This guest post is by Caroline McGraw an author, speaker, and sibling of an adult on the autism spectrum. An earlier version of this post was published at A Wish Come Clear, a blog for recovering perfectionists.
Willie had been talking about his twenty-fifth birthday since, well, the day after his twenty-fourth. At regular intervals, he’d announce, “On May 10, 2012, Willie will be 25 years old!” And then our parents would gently prompt, “I will be … ″, and he’d say it back, proudly, “I will be 25 years old.”
Though Willie and I have vastly different personalities -- at any given meal, he eats his favorite item first, and I save the best for last -- our love for birthdays is a shared trait. Growing up in our house, birthdays were a big deal. For example, our mom started a tradition of hiding birthday gifts, leaving a treasure-hunt trail of Post-it notes. Each Post-it contained a rhyming clue to the location of the next Post-It. The final note would rest atop a cache of presents.
As Willie’s 25th birthday drew near, I missed him more than ever. But I had a speaking engagement; on May 10, 2012, I gave a talk about my time as a special needs caregiver and program director, entitled, “Not a Burden, But a Privilege”. It was a bittersweet experience to give that talk on Willie’s birthday, yet also entirely fitting. If it wasn’t for Willie, I’d never have gone into special needs caregiving in the first place.
I went into the field because of the intense difficulty our family went through with Willie. I served as a caregiver because I wanted to offer (and receive) the kind of unconditional acceptance I couldn’t summon when it came to my own brother. So it was penance, perhaps, but it was also a kind of defiance: if I couldn’t ameliorate my brother’s difficulties, I could at least use my life experience to benefit others.
Willie started having major meltdowns when he was fifteen. One minute he was proudly enrolled as a special-ed freshman in the same high school as me; the next, he was being expelled for out-of-control behavior. Some combination of biochemical changes meant that my formerly easy-going brother became self-injurious, even violent. During the worst times, I was afraid to sleep in the room next to his.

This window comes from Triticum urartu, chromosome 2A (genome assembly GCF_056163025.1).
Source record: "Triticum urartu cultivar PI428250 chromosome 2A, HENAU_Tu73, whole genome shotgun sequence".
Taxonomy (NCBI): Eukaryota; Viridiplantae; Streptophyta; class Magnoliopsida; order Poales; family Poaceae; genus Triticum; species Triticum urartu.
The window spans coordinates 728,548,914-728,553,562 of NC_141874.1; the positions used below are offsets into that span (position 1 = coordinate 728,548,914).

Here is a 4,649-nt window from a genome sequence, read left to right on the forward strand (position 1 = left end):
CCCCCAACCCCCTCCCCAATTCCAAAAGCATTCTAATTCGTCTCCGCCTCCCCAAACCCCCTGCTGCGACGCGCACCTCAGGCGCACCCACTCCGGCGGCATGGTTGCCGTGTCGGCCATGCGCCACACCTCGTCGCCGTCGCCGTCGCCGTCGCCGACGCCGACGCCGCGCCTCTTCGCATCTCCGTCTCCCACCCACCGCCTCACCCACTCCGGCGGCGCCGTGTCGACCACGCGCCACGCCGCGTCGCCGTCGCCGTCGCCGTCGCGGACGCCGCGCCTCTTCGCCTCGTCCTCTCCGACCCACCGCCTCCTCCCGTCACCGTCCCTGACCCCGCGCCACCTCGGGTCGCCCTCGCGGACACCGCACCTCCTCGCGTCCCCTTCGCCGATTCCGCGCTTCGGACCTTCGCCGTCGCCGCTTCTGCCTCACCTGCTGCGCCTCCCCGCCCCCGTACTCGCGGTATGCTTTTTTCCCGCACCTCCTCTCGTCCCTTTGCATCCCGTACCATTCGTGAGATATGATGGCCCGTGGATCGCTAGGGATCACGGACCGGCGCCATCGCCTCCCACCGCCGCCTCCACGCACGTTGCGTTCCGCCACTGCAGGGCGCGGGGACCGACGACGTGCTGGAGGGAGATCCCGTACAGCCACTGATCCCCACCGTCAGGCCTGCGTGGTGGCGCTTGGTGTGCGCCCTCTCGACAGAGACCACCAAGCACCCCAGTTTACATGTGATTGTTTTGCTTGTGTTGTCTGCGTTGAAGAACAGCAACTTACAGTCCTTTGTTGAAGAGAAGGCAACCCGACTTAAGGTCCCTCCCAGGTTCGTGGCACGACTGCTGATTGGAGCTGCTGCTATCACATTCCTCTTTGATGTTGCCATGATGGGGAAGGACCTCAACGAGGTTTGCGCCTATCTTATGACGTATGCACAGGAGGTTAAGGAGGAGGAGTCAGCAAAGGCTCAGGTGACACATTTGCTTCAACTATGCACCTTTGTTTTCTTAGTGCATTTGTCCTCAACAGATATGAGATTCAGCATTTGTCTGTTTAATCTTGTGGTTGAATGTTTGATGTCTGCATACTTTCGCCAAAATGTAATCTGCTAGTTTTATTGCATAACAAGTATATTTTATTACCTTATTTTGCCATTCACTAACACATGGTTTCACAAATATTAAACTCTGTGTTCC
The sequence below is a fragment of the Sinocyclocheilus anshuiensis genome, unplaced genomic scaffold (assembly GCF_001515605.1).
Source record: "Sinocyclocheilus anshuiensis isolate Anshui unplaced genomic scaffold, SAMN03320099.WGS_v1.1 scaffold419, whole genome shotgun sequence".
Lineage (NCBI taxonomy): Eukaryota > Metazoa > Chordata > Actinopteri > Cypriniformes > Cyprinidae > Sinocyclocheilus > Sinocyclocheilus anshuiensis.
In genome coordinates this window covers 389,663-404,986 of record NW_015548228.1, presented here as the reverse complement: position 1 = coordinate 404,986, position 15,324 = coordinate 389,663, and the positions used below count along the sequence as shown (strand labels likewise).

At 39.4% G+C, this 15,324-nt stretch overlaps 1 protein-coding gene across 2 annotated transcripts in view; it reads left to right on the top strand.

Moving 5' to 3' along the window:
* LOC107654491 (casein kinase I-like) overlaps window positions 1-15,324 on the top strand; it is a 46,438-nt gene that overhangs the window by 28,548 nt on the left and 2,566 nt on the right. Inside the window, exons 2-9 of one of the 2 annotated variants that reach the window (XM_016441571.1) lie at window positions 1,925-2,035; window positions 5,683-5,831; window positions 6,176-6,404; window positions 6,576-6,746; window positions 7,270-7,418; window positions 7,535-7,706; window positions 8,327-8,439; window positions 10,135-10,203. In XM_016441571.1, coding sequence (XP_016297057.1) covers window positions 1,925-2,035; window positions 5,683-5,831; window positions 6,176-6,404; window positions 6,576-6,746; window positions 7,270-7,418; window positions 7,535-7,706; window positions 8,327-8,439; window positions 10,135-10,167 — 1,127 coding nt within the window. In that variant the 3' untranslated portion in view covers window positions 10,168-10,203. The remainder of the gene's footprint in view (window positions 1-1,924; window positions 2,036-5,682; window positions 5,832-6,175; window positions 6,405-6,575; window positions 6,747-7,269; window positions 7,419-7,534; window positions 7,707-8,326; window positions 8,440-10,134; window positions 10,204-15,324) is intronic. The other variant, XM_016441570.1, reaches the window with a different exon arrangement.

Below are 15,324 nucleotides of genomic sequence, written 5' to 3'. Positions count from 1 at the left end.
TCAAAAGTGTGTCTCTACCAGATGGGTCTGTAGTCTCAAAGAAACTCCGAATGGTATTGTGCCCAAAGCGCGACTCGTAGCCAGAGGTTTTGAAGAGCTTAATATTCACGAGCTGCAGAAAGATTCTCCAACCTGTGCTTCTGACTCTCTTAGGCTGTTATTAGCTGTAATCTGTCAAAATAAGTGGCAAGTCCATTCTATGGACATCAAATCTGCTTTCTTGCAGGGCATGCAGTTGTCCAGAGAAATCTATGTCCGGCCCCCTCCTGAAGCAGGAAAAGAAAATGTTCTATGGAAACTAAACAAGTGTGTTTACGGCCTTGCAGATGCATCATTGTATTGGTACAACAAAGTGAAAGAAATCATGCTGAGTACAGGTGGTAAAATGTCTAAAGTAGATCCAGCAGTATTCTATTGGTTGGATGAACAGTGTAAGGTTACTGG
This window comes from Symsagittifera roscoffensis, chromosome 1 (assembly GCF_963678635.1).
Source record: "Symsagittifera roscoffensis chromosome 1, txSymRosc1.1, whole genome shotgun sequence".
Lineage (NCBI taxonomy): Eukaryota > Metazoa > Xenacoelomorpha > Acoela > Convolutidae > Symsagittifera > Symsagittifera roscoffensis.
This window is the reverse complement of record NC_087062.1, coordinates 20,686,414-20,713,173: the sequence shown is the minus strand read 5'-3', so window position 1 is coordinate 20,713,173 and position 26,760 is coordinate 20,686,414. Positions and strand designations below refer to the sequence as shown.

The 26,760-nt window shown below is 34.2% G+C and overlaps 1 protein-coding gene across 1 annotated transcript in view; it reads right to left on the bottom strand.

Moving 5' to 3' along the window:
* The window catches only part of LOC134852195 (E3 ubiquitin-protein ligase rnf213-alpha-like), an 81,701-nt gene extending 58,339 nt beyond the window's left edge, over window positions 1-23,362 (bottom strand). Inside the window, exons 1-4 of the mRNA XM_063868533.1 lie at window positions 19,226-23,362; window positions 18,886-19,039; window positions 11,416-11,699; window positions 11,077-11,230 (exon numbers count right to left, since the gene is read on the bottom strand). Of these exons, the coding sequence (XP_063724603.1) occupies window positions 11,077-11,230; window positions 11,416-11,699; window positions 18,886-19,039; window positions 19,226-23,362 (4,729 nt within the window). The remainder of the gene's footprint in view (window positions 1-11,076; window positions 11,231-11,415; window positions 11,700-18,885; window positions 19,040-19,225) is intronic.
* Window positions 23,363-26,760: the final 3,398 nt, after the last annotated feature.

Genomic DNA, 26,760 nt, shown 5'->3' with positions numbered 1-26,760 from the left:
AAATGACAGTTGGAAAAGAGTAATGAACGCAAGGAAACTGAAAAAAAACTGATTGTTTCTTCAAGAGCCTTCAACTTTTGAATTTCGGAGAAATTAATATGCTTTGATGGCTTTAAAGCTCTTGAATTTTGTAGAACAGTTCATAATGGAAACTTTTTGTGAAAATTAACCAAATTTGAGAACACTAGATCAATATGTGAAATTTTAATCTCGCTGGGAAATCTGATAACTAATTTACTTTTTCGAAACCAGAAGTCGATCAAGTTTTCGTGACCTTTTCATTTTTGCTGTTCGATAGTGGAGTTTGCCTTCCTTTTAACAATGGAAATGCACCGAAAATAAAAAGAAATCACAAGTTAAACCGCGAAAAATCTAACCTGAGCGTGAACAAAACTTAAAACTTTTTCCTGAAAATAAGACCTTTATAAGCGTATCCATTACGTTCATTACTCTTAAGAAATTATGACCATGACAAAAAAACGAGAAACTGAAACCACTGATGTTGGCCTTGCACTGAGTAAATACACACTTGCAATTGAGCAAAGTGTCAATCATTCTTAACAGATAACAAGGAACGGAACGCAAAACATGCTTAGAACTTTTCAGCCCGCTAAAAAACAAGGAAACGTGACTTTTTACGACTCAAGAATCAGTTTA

But then, I was afraid to be awake, too … afraid to see the new injuries, to hear the sound of sorrowful weeping at the end of every episode. He always expressed remorse afterward, and I was haunted by the knowledge that he didn’t want to cause pain, but somehow couldn’t help himself.
Our family tried every viable therapy, intervention, supplement, and medication, but there was no magic bullet. Instead, there were ups and downs, progress and reversals, and slow, incremental change. Willie’s twenty-fifth birthday marked a decade of difficulty, a long-term struggle to - in the words of my brother’s oft-repeated prayer - “please help Willie be calm.”
Given all that, it was surreal to find myself shopping for Willie’s birthday present with this peaceful acknowledgement: whatever I choose may well be destroyed by the end of the month. Even so, I took my time browsing through books on Amazon. Willie loves dogs, so I picked a dictionary of dog breeds. I chose a pocket edition because Willie likes to carry books with him wherever he goes, and also because I didn’t want to spend too much on something that might end up shredded.
But by some miracle, the thought of the book being destroyed didn’t bother me. Somewhere along the line, I’d stopped rebelling against the facts of my brother’s life. Buying that birthday gift represented a place of acceptance I never thought I’d reach.
That said, acceptance doesn’t mean passivity. Our parents still do everything in their power to help Willie manage his behavior successfully, and he has come a long way. Today, he attends a day program that he loves. He writes me letters containing stunningly beautiful sentences such as, “I had a good day,” and “I ate lunch with my friends.” Still, I wish, hope, and pray that there might come a time when he’s free of meltdowns for good.
But as I purchased that dog dictionary in 2012, I felt the truth of what I can and cannot do. I can buy a good gift for my brother, but I cannot control how long it will last in his hands. I cannot change Willie, but I can love him. It was a moment in which the Serenity Prayer became real for me, as I was granted “the serenity to accept the things I cannot change; courage to change the things I can; and wisdom to know the difference.”
Yes, I still sometimes struggle to accept Willie as he is. I still feel anger and terror and grief when he melts down. But I’ve come to see that those feelings are not my only truth. They are part of how I feel, but they are not the truest part.
Amidst the applause after my talk on Willie’s twenty-fifth birthday, I silently sent a message to him saying what was - and is - most true: Happy Birthday, Willie. I love you and I’m proud of you. You’re the reason I’m here tonight. You have taught me to see through eyes of love. Thank you.
Click here to download Autism Speaks Sibling Support Tool Kit. This tool kit is for children who have a brother or sister diagnosed with autism. Though the guide has been designed for children ages 6-12, the information can be adapted as needed to other age and education levels. The guide is written in an interactive format so parents and siblings can set aside some quiet time to read the guide together. The intention is to create an opportunity for siblings to focus on their feelings, reactions to their sibling’s diagnosis and get information about autism.